Finance minister under fire over suspicious debt settlement

Jan Fischer, photo: CTK

The finance minister in the new Czech interim government, Jan Fischer, has come under fire over his own financial record. Soon after he was linked with the post, Mr Fischer received over five million crowns from sponsors to settle debts stemming from his presidential campaign. That has earned him conflict of interest accusations, and could also threaten the future of the cabinet.

Jan Fischer, photo: CTK
Jan Fischer was unable to settle his campaign debts for months after his failed presidential bid in January. However, as soon as it became clear he was going to become finance minister, it only took him six days to get the money.

He received 5.3 million crowns – most of it in cash – from sponsors including Czech steel tycoon Tomáš Chrenek, energy entrepreneur Ladislav Dráb and Israeli businessman David Sidor. That was more than enough to clear his debts.

Mr Fischer and his former campaign team have since said the timing was just a coincidence, as his sponsors had pledged their contributions some time ago. Nevertheless, critics have suggested he may now feel the need to reward his sponsors in some way – a claim he denied last week.

Photo: archive of Radio Prague
“That’s out of the question. No paybacks. No one counts on it, and no one ever did, it’s out of the question. By the way, the names of my sponsors are publicly known, and I’m sure you will keep an eye on all the processes, and so will I. So to make it short – no way.”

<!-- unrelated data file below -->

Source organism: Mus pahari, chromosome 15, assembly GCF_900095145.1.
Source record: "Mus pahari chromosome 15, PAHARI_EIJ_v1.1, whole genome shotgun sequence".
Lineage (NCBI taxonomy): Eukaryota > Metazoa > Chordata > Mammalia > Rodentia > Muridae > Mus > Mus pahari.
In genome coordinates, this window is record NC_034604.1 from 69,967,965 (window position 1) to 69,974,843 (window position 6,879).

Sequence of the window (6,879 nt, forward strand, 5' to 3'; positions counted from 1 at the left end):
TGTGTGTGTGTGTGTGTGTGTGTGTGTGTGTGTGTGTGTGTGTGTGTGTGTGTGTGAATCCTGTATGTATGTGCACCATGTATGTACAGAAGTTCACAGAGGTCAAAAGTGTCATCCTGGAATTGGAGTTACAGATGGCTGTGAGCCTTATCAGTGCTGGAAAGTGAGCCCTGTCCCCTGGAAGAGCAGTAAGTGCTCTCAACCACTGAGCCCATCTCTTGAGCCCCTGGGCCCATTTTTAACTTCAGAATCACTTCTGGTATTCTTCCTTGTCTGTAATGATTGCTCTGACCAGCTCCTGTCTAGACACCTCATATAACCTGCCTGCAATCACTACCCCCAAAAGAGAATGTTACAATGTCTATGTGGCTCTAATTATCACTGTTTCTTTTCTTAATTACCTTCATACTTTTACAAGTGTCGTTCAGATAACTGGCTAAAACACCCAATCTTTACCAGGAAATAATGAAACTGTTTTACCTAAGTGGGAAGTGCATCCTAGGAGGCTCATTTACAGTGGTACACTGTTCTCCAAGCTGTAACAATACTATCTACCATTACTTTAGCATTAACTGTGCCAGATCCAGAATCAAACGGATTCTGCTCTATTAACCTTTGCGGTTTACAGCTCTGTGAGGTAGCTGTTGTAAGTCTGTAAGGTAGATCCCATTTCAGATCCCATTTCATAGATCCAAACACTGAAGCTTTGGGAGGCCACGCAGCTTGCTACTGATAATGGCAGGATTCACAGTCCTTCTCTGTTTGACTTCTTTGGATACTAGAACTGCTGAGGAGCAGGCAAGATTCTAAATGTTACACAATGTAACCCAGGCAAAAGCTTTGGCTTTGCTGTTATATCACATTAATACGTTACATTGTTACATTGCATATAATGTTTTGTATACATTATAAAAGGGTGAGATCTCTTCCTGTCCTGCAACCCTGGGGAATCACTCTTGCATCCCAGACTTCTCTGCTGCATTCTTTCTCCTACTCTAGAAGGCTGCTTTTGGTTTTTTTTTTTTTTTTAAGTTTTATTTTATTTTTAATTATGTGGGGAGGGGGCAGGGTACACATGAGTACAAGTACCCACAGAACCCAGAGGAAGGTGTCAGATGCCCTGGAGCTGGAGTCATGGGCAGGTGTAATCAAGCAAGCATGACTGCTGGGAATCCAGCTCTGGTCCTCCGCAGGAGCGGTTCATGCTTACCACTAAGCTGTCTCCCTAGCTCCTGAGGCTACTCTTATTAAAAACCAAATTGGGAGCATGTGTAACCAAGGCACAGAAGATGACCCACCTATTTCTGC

However, the question has not gone away and on Monday Jan Fischer asked two of his sponsors to provide information about the source of their donations. If they fail to do so by Wednesday, he said he would send the money back.

Mr Fischer has also come under pressure from several of the parties in the lower house. Bohuslav Sobotka is the chairman of the Social Democrats.

“The problem is not only that the way Mr Fischer paid his debts from the presidential campaign puts his credit as a politician into question. The problem is that he is now in a serious conflict of interest. As the finance minister, he is in charge of the ministry’s analytical department which investigates money laundering. There is only one way for Jan Fischer to solve this conflict – to step down as finance minister.”

Bohuslav Sobotka, photo: CTK
On Wednesday, MPs are scheduled to vote on dissolving the lower house. If the motion passes – which seems unlikely at the moment – snap elections would follow within 60 days.

If that does not happen, deputies will then vote on confidence in the Rusnok cabinet. In that case, questions over Mr Fischer’s financial propriety could prove a stumbling block for potential backers such as the Communists and the Social Democrats.